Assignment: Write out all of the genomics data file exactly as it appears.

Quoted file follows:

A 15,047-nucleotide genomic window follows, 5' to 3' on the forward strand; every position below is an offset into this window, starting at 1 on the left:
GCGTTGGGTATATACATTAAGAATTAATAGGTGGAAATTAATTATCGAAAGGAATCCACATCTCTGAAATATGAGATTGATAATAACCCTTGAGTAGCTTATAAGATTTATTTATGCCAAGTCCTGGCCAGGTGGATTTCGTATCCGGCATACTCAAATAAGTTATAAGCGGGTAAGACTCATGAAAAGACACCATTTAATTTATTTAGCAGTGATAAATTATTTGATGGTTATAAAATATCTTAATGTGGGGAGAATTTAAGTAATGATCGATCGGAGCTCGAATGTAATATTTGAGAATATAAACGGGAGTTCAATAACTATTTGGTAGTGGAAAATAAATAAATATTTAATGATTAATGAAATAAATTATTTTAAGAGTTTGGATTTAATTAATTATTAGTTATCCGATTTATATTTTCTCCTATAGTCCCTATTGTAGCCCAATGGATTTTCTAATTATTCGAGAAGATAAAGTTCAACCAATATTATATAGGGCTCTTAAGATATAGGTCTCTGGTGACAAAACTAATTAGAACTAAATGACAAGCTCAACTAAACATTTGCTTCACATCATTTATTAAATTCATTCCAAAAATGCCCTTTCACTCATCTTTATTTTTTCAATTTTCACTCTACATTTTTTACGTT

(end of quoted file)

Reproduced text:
A 15,047-nucleotide genomic window follows, 5' to 3' on the forward strand; every position below is an offset into this window, starting at 1 on the left:
GCGTTGGGTATATACATTAAGAATTAATAGGTGGAAATTAATTATCGAAAGGAATCCACATCTCTGAAATATGAGATTGATAATAACCCTTGAGTAGCTTATAAGATTTATTTATGCCAAGTCCTGGCCAGGTGGATTTCGTATCCGGCATACTCAAATAAGTTATAAGCGGGTAAGACTCATGAAAAGACACCATTTAATTTATTTAGCAGTGATAAATTATTTGATGGTTATAAAATATCTTAATGTGGGGAGAATTTAAGTAATGATCGATCGGAGCTCGAATGTAATATTTGAGAATATAAACGGGAGTTCAATAACTATTTGGTAGTGGAAAATAAATAAATATTTAATGATTAATGAAATAAATTATTTTAAGAGTTTGGATTTAATTAATTATTAGTTATCCGATTTATATTTTCTCCTATAGTCCCTATTGTAGCCCAATGGATTTTCTAATTATTCGAGAAGATAAAGTTCAACCAATATTATATAGGGCTCTTAAGATATAGGTCTCTGGTGACAAAACTAATTAGAACTAAATGACAAGCTCAACTAAACATTTGCTTCACATCATTTATTAAATTCATTCCAAAAATGCCCTTTCACTCATCTTTATTTTTTCAATTTTCACTCTACATTTTTTACGTT